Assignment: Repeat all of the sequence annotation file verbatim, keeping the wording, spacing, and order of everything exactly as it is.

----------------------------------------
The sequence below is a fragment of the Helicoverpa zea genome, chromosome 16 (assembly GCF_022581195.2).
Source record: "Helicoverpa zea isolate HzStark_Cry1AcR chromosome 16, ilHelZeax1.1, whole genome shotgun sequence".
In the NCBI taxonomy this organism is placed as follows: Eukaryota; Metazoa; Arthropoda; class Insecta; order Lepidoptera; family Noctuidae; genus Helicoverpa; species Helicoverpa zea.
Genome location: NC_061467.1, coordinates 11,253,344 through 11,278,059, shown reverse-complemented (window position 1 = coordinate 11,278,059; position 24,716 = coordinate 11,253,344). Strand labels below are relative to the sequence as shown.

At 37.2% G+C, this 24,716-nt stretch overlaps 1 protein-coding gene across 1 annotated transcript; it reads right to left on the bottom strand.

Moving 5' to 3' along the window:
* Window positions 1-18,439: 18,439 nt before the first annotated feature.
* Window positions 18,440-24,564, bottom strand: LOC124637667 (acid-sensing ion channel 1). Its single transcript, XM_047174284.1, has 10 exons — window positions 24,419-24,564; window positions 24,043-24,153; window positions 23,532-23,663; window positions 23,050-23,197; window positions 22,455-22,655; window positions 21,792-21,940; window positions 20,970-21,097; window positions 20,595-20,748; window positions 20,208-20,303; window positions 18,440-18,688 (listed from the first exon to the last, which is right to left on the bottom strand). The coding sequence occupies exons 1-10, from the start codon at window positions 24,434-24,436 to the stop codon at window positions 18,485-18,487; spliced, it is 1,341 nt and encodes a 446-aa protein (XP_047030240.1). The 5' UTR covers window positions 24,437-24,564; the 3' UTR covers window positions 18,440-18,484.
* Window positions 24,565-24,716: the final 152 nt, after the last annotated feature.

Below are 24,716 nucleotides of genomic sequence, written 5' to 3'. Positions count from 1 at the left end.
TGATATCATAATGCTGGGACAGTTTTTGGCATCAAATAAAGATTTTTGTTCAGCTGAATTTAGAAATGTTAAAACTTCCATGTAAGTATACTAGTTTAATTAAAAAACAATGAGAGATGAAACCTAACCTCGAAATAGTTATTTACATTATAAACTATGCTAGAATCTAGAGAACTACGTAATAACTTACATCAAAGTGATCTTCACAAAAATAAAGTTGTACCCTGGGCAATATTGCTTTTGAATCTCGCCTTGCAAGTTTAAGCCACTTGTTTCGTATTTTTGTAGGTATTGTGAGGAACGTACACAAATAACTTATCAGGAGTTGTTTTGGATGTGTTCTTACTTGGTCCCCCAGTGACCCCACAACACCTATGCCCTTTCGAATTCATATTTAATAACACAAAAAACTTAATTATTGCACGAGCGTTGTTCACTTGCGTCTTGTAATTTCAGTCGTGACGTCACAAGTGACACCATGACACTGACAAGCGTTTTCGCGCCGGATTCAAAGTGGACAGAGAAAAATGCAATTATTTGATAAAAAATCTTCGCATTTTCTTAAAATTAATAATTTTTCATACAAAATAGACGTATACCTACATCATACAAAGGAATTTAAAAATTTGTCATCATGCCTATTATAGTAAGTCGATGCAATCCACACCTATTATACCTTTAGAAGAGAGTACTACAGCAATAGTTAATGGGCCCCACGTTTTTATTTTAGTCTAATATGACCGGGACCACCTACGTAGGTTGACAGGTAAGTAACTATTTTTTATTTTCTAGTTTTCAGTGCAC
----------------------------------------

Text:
The sequence below is a fragment of the Helicoverpa zea genome, chromosome 16 (assembly GCF_022581195.2).
Source record: "Helicoverpa zea isolate HzStark_Cry1AcR chromosome 16, ilHelZeax1.1, whole genome shotgun sequence".
In the NCBI taxonomy this organism is placed as follows: Eukaryota; Metazoa; Arthropoda; class Insecta; order Lepidoptera; family Noctuidae; genus Helicoverpa; species Helicoverpa zea.
Genome location: NC_061467.1, coordinates 11,253,344 through 11,278,059, shown reverse-complemented (window position 1 = coordinate 11,278,059; position 24,716 = coordinate 11,253,344). Strand labels below are relative to the sequence as shown.

At 37.2% G+C, this 24,716-nt stretch overlaps 1 protein-coding gene across 1 annotated transcript; it reads right to left on the bottom strand.

Moving 5' to 3' along the window:
* Window positions 1-18,439: 18,439 nt before the first annotated feature.
* Window positions 18,440-24,564, bottom strand: LOC124637667 (acid-sensing ion channel 1). Its single transcript, XM_047174284.1, has 10 exons — window positions 24,419-24,564; window positions 24,043-24,153; window positions 23,532-23,663; window positions 23,050-23,197; window positions 22,455-22,655; window positions 21,792-21,940; window positions 20,970-21,097; window positions 20,595-20,748; window positions 20,208-20,303; window positions 18,440-18,688 (listed from the first exon to the last, which is right to left on the bottom strand). The coding sequence occupies exons 1-10, from the start codon at window positions 24,434-24,436 to the stop codon at window positions 18,485-18,487; spliced, it is 1,341 nt and encodes a 446-aa protein (XP_047030240.1). The 5' UTR covers window positions 24,437-24,564; the 3' UTR covers window positions 18,440-18,484.
* Window positions 24,565-24,716: the final 152 nt, after the last annotated feature.

Below are 24,716 nucleotides of genomic sequence, written 5' to 3'. Positions count from 1 at the left end.
TGATATCATAATGCTGGGACAGTTTTTGGCATCAAATAAAGATTTTTGTTCAGCTGAATTTAGAAATGTTAAAACTTCCATGTAAGTATACTAGTTTAATTAAAAAACAATGAGAGATGAAACCTAACCTCGAAATAGTTATTTACATTATAAACTATGCTAGAATCTAGAGAACTACGTAATAACTTACATCAAAGTGATCTTCACAAAAATAAAGTTGTACCCTGGGCAATATTGCTTTTGAATCTCGCCTTGCAAGTTTAAGCCACTTGTTTCGTATTTTTGTAGGTATTGTGAGGAACGTACACAAATAACTTATCAGGAGTTGTTTTGGATGTGTTCTTACTTGGTCCCCCAGTGACCCCACAACACCTATGCCCTTTCGAATTCATATTTAATAACACAAAAAACTTAATTATTGCACGAGCGTTGTTCACTTGCGTCTTGTAATTTCAGTCGTGACGTCACAAGTGACACCATGACACTGACAAGCGTTTTCGCGCCGGATTCAAAGTGGACAGAGAAAAATGCAATTATTTGATAAAAAATCTTCGCATTTTCTTAAAATTAATAATTTTTCATACAAAATAGACGTATACCTACATCATACAAAGGAATTTAAAAATTTGTCATCATGCCTATTATAGTAAGTCGATGCAATCCACACCTATTATACCTTTAGAAGAGAGTACTACAGCAATAGTTAATGGGCCCCACGTTTTTATTTTAGTCTAATATGACCGGGACCACCTACGTAGGTTGACAGGTAAGTAACTATTTTTTATTTTCTAGTTTTCAGTGCAC